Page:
3 Spanish online dictionaries to enhance your knowledge

There are a number of great tools out there to assist you with language learning. Here are the 3 main dictionaries I’ve used over the years to help with my Spanish, and why I think they can be useful for language learners at any stage.

WordReference

This is always my first port of call whenever I need to look up what a word means or find out how to say something in Spanish. It has improved greatly over tim and now includes a great range of uses for each word.

One great feature is that it tells you which Spanish-speaking countries words are used in. This can be great if you want to learn the vocabulary of a particular country, or to know what to use at school (it’s usually best to stick to the words used in Spain for anything to do with school, as this is what is taught).

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Another great aspect is the WordReference Forum. For any word you search for, there will also be a list of forum entries where people have asked about the usage of certain words or phrases. Some words have very specific meanings in certain circumstances, so this can be a great place to look.

A final feature that people may find useful, especially at an early stage of learning, is that WordReference can give you the full conjugations of verbs in all tenses and moods.

Linguee

On Linguee, type in a word you want to know the translation of, and it scours the Web for sites that have this word in both English and Spanish translations of their page, giving the full sentences the word is used in for both languages. In this way, you can see the different ways a word can be translated in different contexts.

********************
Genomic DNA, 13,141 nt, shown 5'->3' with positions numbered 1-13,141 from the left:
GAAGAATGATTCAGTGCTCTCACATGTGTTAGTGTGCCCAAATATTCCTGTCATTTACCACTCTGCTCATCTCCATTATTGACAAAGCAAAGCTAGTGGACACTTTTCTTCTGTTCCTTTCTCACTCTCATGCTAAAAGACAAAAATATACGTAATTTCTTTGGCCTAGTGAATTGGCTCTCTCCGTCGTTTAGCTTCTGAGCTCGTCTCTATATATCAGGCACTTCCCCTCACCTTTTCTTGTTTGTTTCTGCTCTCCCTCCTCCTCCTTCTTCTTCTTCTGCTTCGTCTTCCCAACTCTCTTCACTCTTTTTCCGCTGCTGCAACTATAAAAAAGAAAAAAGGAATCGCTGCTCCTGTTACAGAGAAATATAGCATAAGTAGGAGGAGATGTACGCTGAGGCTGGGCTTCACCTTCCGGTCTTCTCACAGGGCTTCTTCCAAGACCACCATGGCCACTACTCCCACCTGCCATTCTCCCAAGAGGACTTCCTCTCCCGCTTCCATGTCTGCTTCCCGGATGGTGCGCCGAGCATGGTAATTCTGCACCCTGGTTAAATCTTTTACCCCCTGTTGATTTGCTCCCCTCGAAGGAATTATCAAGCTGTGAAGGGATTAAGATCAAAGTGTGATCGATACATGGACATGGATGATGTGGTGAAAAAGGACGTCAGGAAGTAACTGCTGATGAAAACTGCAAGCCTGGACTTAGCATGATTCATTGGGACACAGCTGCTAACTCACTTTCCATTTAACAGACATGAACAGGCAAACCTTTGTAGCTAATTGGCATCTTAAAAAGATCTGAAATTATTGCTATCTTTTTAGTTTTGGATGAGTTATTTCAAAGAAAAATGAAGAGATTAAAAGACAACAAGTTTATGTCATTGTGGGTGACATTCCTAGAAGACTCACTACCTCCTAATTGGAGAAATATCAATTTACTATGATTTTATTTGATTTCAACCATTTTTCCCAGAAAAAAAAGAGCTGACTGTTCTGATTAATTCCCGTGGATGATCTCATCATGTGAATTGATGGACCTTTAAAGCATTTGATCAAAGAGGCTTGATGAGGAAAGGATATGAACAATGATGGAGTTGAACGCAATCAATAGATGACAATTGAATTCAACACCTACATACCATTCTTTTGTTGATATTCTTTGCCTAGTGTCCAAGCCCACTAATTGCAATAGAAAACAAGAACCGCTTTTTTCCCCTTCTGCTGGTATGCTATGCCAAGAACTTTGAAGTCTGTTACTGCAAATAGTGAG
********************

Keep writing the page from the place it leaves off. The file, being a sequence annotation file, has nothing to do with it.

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Diccionario de la lengua española, RAE

This is a lesser-used site, but one that can be extremely useful in finding out the various meanings of Spanish words. Unlike the previous two sites, this dictionary by the Real Academia Española is only for the Spanish language, and all of the definitions are given in Spanish too – there are no English translations, which can make this difficult to use if you don’t have a good grasp of Spanish. However, if you do this can be a fantastic tool, and one which I find particularly useful when doing translation work.

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Beyond this, simple searches on Google can often bring up forums that have the information you need. Just always be careful to look at a few to find consistent answers, as some people might say things which are inaccurate or use words only used in certain countries, meaning you may not be understood.